Guinn, Kenny, byname of Kenneth Carroll Guinn (b. Aug. 24, 1936, Garland, Ark. - d. July 22, 2010, Las Vegas, Nev.), governor of Nevada (1999-2007). He took an active role in campaigns for both GOP and Democratic candidates since working on Paul Laxalt's gubernatorial campaign in the early 1960s. He was first urged by fellow Republicans to run for governor himself in the late 1970s. But it wasn't until 1996 that he decided to run himself. He started right away, got early commitments for contributions and easily won the GOP primary in September 1998 after a rough-and-tumble campaign against former Hollywood film producer Aaron Russo and others. So many business leaders supported his race for governor that he became known as "the anointed one." His elevation became complete in November when 52% of voters picked Guinn over the Democratic nominee, Las Vegas mayor Jan Jones, who got 42%. Guinn drew large donations from business interests. He amassed a record $5.3 million in contributions, compared with Jones' $1.9 million. Guinn promised to investigate ways to shrink or restructure the state's bureaucracy. Without such an analysis, Guinn said, he wouldn't favour any new taxes for individuals or businesses. He won reelection in 2002, defeating Democrat Joe Neal in a 68%-22% landslide. He led the state with a pragmatic streak and fierce determination to do what he considered right rather than what more partisan elements in his party thought, causing some to label him a RINO (Republican in Name Only). He died after falling from the roof of his house.
Guiringaud, Louis (Marie Théodore) de (b. Oct. 12, 1911, Limoges, France - d. [suicide] April 15, 1982, Castelsarrasin, Tarn-et-Garonne, France), foreign minister of France (1976-78). He was also ambassador to Ghana (1957-61) and Japan (1966-72) and permanent representative to the United Nations (1972-76).
Guise, Sir John (Douglas) (b. Aug. 29, 1914, Gedulalara village, Papua [now in Milne Bay province, Papua New Guinea] - d. Feb. 7, 1991), governor-general of Papua New Guinea (1975-77); knighted 1975. He was speaker of the House of Assembly (1968-72) and deputy chief minister and interior minister (1972-75).
Guise, Robert (Paul Marie) de, acting governor-general of French Equatorial Africa (1923-24, 1924), governor of Martinique (1926-28), French India (1928-31), and French Guinea (1931-32), and commissioner of French Togo (1931-33).
Guissou, Basile (Laetare) (b. March 29, 1949), foreign minister of Burkina Faso (1984-86).
Guizot, François (Pierre Guillaume) (b. Oct. 4, 1787, Nîmes, France - d. Oct. 12, 1874, Le Val-Richer, Calvados, France), French politician. His father was executed by the Convention in 1794, and Guizot went into exile with his mother. In 1805, after six years in Geneva, he returned to Paris, where he studied law and frequented anti-Napoleonic literary circles. Joining the first Bourbon Restoration (1814), he emerged as an influential proponent of constitutional monarchy, a position that earned him the lasting hatred of ultraroyalist groups. In the July Monarchy (1830-48), Guizot, as a leader of the conservatives, and his liberal rival Adolphe Thiers set the pace for political life. In 1832-37 Guizot was minister of education and was responsible for the so-called Guizot law (1833), which established the principle that secular primary education should be accessible to all citizens. After brief service as ambassador to England (1840), he became foreign minister in Marshal Nicolas Jean-de-Dieu Soult's ministry. This ministry proved to be the longest in Louis-Philippe's reign, and from the beginning Guizot was the real head of it. Indeed, Guizot succeeded Soult as premier in 1847. In foreign affairs Guizot's policies were rather successful, especially as they affected relations with England. Domestically, however, he and his associates were somewhat less successful. In 1846-47 a severe economic crisis, followed by political and financial scandals, led to growing antiregime demonstrations. He was forced to resign on Feb. 23, 1848. The next day the monarchy collapsed, and a new republic was proclaimed. Except for an abortive attempt to rally opposition to the republic in 1849, he spent the remainder of his life in relative political isolation.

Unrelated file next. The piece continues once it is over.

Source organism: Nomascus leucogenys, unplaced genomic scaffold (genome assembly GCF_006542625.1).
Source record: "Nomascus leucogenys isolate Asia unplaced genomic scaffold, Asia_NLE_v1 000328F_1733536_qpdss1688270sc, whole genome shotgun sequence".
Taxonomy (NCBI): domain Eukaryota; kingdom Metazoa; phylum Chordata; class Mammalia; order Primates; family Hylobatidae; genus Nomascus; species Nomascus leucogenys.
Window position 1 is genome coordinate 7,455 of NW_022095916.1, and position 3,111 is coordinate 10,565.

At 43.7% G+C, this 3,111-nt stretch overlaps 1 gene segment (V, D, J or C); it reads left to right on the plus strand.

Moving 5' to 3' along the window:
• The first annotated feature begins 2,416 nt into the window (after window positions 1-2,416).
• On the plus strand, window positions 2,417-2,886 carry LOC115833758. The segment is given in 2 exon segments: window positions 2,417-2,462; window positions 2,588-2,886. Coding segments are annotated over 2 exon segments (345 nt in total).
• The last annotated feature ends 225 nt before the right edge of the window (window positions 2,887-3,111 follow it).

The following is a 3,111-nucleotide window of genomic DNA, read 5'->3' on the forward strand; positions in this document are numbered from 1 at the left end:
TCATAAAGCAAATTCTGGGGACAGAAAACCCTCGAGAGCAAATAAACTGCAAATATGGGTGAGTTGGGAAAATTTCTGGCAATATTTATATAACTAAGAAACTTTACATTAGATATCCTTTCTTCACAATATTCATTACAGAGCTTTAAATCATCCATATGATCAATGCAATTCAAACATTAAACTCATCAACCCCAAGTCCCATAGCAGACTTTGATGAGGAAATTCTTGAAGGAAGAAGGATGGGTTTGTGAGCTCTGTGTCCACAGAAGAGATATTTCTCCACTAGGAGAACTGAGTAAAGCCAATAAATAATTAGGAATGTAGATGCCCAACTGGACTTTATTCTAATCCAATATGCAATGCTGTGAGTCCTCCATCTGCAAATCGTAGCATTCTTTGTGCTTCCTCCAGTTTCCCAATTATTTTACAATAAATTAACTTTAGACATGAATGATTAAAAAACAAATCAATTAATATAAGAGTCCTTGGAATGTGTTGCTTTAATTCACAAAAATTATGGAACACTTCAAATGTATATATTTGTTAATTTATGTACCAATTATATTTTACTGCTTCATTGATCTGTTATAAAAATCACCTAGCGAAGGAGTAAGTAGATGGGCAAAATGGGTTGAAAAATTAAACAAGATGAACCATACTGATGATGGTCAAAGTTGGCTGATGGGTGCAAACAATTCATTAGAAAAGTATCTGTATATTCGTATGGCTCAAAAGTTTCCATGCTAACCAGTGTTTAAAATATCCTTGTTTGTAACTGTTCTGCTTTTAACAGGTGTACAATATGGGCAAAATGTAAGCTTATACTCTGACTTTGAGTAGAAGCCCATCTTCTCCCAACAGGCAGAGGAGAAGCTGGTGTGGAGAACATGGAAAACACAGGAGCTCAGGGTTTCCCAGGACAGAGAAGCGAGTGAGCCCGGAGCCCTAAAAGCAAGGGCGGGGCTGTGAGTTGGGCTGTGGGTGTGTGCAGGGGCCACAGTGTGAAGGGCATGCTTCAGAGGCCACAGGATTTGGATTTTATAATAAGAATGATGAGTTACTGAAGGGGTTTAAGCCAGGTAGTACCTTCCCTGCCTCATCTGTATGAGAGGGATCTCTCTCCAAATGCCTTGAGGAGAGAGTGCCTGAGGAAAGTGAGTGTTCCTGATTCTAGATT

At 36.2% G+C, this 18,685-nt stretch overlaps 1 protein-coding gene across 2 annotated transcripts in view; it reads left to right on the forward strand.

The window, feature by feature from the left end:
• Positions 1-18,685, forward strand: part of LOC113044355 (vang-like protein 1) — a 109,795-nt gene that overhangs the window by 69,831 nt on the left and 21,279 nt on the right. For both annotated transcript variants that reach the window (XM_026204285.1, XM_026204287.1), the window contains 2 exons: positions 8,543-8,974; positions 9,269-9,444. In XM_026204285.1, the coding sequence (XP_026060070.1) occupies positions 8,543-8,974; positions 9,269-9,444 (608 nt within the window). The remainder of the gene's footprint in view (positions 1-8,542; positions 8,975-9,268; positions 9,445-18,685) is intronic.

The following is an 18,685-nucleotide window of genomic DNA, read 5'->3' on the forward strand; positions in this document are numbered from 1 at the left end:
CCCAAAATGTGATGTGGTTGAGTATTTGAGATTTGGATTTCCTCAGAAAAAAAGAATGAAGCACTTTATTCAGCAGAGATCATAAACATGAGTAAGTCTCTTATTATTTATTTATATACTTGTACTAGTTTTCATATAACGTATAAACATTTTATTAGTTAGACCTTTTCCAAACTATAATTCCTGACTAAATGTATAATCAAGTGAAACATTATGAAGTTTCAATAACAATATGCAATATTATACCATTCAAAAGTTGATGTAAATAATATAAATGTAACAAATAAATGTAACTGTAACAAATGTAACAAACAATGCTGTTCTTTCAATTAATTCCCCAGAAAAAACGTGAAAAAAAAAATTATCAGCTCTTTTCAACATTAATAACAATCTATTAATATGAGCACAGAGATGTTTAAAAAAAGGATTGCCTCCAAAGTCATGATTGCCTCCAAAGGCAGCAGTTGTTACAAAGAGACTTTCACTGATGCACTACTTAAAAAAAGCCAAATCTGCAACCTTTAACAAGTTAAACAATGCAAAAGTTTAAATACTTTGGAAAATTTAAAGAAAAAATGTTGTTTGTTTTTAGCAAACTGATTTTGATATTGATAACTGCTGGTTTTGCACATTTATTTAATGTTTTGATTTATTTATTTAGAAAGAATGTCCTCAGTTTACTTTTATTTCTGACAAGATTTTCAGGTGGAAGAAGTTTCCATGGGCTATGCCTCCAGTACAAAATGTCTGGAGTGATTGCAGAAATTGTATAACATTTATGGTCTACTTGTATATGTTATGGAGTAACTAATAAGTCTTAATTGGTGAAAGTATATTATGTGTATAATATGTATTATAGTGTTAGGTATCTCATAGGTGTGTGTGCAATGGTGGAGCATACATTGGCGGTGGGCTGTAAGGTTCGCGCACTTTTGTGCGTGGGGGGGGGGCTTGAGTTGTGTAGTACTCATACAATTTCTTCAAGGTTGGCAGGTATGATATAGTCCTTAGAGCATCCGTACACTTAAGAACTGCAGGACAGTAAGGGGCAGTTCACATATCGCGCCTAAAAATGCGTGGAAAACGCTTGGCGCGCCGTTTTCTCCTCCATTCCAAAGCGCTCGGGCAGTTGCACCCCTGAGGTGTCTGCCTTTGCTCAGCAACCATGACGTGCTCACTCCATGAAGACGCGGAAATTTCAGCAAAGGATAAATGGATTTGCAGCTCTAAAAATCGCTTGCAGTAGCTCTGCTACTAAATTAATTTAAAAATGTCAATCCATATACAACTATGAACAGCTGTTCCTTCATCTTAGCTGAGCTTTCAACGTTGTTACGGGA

Gujral, Inder Kumar (b. Dec. 4, 1919, Jhelum, India [now in Pakistan] - d. Nov. 30, 2012, Gurgaon, India), prime minister of India (1997-98). He was jailed in 1931 and 1942 for taking part in India's struggle for freedom from British rule. He entered parliament as a Congress Party deputy in 1964 and held ministerial posts between 1967 and 1976 as a close ally of Prime Minister Indira Gandhi. In the late 1970s, he became India's ambassador to the Soviet Union. He later drifted away from the Congress Party after personality differences and joined the socialist Janata Dal, which formed the largest constituent of the National Front (later United Front). He was the National Front government's foreign minister in 1989-90. As foreign minister under Prime Minister H.D. Deve Gowda (from June 1996), the established in a mere 10 months what diplomats refer to as the "Gujral Doctrine." Among his achievements were a landmark water-sharing pact with Bangladesh and the resumption of long-stalled peace talks with arch-foe Pakistan. His doctrine was based on the premise that India, as the largest nation in South Asia, could afford to offer concessions to its neighbours in the interests of regional harmony. In April 1997 the Congress forced a change in the United Front leadership, saying Gowda was soft on Hindu nationalists. In the wrangling that ensued, clashes linked to castes, regions, and personal ambitions cancelled each other out, leaving Gujral, with no power base to speak of, as the consensus choice to head a new government. The mild-mannered prime minister made a characteristic exit on Nov. 28, 1997, when he resigned without pressing for mid-term elections after a key ally withdrew its vital support. He had refused to accept the Congress Party's demand to drop three ministers from a regional party.